Kidnapped Takoradi girls saga: Families urged to petition Parliament
A child rights activist, Bright Appiah has urged the families of the girls kidnapped at Takoradi in the Western Region to petition Parliament over the matter
August and December 2018, three kidnapping cases were reported to the police from Kansaworodo, Diabene and West Fijai in Sekondi/Takoradi in the Western Region.
The first victim, Priscilla Blessing Bentum, 21, a third-year student of the University of Education, Winneba, was said to have been kidnapped at Kansaworodo on August 17, 2018.
The second, Ruth Love Quayson, 18, a senior high school graduate living with her parents at Diabene, was also said to have been kidnapped at the Butumegyabu Junction, popularly known as Bu Junction, on December 4, 2018.
The third, Priscilla Mantebea Koranchie, who turned 16 years on March 3, a student of the Sekondi College (SEKCO) who lived with her parents at West Fijai, a suburb of Takoradi, was said to have been kidnapped at a spot near Nkroful Junction in Takoradi on December 21 2018.
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In an interview with Accra based radio station, Starr FM on Wednesday, Appiah said the Criminal Investigations Department (CID) of the Police Service must prioritise investigations into the kidnapping to ensure speedy rescue of the victims.
“All that we want is for the children to return to their families and up to date we have not heard anything and we are in the ninth month of what happened to these children. So, if we know their whereabouts, I think that they have to be accountable for these children and then to give us confidence that probably tomorrow or the next day they will return these children to the family,” he stated.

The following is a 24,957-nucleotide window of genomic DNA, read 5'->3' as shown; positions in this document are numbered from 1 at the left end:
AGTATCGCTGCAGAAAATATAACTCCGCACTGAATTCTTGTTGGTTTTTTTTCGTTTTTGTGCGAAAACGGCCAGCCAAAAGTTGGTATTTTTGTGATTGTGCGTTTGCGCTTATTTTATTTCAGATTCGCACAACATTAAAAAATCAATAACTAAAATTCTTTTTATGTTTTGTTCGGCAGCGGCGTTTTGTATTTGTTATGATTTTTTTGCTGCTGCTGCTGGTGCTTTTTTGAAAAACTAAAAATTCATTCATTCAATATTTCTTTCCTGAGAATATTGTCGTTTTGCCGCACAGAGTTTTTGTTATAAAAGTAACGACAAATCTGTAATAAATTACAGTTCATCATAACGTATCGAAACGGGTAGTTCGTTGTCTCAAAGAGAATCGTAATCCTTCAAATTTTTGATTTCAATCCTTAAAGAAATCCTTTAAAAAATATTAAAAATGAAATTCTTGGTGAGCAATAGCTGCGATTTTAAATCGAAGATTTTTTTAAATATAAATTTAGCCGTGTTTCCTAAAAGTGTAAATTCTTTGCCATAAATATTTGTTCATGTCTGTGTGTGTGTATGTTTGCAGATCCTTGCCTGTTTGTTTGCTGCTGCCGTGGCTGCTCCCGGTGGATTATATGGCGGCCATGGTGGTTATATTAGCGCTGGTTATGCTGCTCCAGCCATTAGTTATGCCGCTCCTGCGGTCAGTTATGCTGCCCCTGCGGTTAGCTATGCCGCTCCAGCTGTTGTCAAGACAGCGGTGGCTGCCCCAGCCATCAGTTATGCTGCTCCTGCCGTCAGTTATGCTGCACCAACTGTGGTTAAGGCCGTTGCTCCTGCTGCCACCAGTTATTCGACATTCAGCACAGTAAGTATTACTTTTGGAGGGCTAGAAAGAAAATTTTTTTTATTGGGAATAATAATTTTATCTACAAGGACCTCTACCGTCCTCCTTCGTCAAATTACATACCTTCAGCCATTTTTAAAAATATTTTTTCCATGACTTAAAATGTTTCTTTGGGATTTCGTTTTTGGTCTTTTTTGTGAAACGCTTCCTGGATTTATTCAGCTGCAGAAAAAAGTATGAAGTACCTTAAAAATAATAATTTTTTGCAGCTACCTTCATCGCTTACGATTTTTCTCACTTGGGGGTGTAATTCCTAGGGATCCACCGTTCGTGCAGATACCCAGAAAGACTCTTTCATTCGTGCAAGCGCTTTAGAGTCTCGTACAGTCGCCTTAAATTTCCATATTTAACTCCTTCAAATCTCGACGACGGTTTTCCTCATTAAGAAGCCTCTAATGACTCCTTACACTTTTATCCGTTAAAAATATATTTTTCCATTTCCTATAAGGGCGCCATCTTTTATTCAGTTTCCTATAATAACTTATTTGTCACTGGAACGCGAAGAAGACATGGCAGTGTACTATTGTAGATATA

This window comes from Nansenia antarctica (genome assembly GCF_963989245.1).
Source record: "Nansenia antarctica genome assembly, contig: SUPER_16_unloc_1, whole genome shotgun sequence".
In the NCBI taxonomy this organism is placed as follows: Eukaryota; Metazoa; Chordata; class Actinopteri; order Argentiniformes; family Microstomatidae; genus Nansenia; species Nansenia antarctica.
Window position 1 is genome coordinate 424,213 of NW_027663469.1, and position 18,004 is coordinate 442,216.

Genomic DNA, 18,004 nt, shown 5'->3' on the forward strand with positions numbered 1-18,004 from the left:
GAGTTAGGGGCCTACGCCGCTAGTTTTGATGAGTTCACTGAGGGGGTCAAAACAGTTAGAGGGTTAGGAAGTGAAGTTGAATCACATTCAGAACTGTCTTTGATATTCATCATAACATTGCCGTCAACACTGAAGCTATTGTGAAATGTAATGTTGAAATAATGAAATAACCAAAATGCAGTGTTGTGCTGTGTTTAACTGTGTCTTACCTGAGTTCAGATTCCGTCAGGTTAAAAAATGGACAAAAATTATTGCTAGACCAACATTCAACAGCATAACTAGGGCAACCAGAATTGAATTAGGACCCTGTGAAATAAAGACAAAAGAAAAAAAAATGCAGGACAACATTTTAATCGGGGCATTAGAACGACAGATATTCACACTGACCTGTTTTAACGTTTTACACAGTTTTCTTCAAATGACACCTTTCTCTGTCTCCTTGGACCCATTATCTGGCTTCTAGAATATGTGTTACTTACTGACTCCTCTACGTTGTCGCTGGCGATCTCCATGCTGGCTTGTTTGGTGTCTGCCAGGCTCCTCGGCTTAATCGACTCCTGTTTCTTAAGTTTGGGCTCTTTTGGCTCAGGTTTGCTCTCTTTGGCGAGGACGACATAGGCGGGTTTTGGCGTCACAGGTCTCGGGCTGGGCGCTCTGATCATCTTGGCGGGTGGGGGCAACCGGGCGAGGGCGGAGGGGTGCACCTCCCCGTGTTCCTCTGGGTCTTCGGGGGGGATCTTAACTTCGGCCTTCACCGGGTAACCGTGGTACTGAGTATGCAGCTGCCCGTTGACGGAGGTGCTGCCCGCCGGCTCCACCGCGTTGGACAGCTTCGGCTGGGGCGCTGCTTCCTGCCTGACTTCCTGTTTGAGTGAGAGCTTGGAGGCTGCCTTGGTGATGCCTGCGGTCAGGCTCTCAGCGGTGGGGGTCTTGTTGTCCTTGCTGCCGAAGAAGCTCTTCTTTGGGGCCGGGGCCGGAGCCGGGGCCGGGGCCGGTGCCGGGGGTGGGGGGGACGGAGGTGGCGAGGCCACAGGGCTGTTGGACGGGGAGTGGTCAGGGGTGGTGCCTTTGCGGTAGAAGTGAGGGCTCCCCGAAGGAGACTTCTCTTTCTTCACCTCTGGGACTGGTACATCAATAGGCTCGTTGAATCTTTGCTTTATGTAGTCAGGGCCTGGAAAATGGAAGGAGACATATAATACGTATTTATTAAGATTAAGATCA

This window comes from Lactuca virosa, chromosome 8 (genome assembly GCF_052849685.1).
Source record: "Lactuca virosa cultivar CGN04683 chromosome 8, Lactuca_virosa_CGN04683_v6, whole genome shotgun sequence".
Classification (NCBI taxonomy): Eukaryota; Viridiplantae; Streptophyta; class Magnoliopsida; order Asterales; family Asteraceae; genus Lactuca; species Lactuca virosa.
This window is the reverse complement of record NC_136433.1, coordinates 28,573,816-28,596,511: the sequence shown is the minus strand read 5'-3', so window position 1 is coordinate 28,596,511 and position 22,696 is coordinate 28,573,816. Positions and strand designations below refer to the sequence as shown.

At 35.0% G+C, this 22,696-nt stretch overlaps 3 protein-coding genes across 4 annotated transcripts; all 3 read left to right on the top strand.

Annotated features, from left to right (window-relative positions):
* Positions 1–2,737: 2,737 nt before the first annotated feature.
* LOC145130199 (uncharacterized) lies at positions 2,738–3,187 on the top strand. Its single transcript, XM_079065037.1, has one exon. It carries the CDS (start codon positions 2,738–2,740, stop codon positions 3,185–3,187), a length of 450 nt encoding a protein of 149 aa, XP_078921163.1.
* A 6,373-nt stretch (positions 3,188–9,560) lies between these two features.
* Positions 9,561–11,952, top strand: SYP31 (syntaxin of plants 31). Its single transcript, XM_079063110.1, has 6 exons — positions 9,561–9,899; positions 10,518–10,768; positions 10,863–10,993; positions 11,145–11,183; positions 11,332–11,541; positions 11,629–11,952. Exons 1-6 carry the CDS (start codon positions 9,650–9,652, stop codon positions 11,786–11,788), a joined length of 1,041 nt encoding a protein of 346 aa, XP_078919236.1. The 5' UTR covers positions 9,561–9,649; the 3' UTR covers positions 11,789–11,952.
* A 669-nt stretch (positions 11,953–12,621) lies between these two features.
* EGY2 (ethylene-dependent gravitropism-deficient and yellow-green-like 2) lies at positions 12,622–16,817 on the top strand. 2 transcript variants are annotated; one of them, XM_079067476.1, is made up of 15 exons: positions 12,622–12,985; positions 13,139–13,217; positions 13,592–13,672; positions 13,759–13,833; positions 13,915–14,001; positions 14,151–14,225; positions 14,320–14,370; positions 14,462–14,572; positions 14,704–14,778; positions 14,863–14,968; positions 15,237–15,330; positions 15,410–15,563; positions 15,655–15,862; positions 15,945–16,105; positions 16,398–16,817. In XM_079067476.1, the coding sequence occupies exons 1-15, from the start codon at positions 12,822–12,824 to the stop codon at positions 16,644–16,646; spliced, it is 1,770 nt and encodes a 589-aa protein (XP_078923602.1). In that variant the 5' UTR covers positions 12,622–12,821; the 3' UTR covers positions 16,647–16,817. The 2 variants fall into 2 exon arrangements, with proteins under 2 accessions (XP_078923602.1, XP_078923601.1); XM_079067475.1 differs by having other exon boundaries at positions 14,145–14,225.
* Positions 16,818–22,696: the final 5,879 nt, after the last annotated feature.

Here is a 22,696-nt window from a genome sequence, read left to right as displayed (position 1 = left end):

He added that “Parliament must also have in this because matters of children are a state affair, therefore, if there are institutions that are mandated to do their work and for that matter their involvement in revealing certain information and they feel that in terms of national security, they cannot disclose it to the public, there will be the need for Parliament to also be on them to ensure that they give the right information.”
Also, a security analyst, Colonel (Rtd) Festus Aboagye said the information given to the public by the CID was not precise.
“It wasn’t too precise because the investigation is a science but it is also not rocket science. There’s a bit of luck that’s always attached,” he said.
According to him, the CID should be faulted for publicly disclosing that it knew the whereabouts of the girls.
Meanwhile, families of the girls have intensified pressure on the Ghana Police Service to rescue them, following claims by the CID that it knows their whereabouts.
The family have expressed outrage over failure by the Police to rescue the girls.